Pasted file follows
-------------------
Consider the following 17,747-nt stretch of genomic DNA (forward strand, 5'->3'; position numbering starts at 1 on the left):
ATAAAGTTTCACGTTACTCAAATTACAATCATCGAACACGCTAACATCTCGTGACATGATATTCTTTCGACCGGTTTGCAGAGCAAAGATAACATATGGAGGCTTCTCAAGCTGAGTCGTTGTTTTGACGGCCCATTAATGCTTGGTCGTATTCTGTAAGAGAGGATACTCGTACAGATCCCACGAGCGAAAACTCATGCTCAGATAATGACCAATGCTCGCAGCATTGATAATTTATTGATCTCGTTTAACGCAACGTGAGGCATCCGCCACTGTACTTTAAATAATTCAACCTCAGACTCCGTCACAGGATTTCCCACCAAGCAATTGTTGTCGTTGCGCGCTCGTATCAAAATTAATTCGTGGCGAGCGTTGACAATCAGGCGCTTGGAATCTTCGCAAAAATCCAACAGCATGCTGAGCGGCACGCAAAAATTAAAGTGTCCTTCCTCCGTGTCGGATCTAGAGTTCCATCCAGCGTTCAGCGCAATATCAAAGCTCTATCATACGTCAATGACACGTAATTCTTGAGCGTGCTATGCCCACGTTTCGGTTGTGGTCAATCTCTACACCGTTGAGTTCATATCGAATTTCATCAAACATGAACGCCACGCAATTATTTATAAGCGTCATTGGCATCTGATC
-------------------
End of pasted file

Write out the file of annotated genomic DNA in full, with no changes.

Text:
Consider the following 17,747-nt stretch of genomic DNA (forward strand, 5'->3'; position numbering starts at 1 on the left):
ATAAAGTTTCACGTTACTCAAATTACAATCATCGAACACGCTAACATCTCGTGACATGATATTCTTTCGACCGGTTTGCAGAGCAAAGATAACATATGGAGGCTTCTCAAGCTGAGTCGTTGTTTTGACGGCCCATTAATGCTTGGTCGTATTCTGTAAGAGAGGATACTCGTACAGATCCCACGAGCGAAAACTCATGCTCAGATAATGACCAATGCTCGCAGCATTGATAATTTATTGATCTCGTTTAACGCAACGTGAGGCATCCGCCACTGTACTTTAAATAATTCAACCTCAGACTCCGTCACAGGATTTCCCACCAAGCAATTGTTGTCGTTGCGCGCTCGTATCAAAATTAATTCGTGGCGAGCGTTGACAATCAGGCGCTTGGAATCTTCGCAAAAATCCAACAGCATGCTGAGCGGCACGCAAAAATTAAAGTGTCCTTCCTCCGTGTCGGATCTAGAGTTCCATCCAGCGTTCAGCGCAATATCAAAGCTCTATCATACGTCAATGACACGTAATTCTTGAGCGTGCTATGCCCACGTTTCGGTTGTGGTCAATCTCTACACCGTTGAGTTCATATCGAATTTCATCAAACATGAACGCCACGCAATTATTTATAAGCGTCATTGGCATCTGATC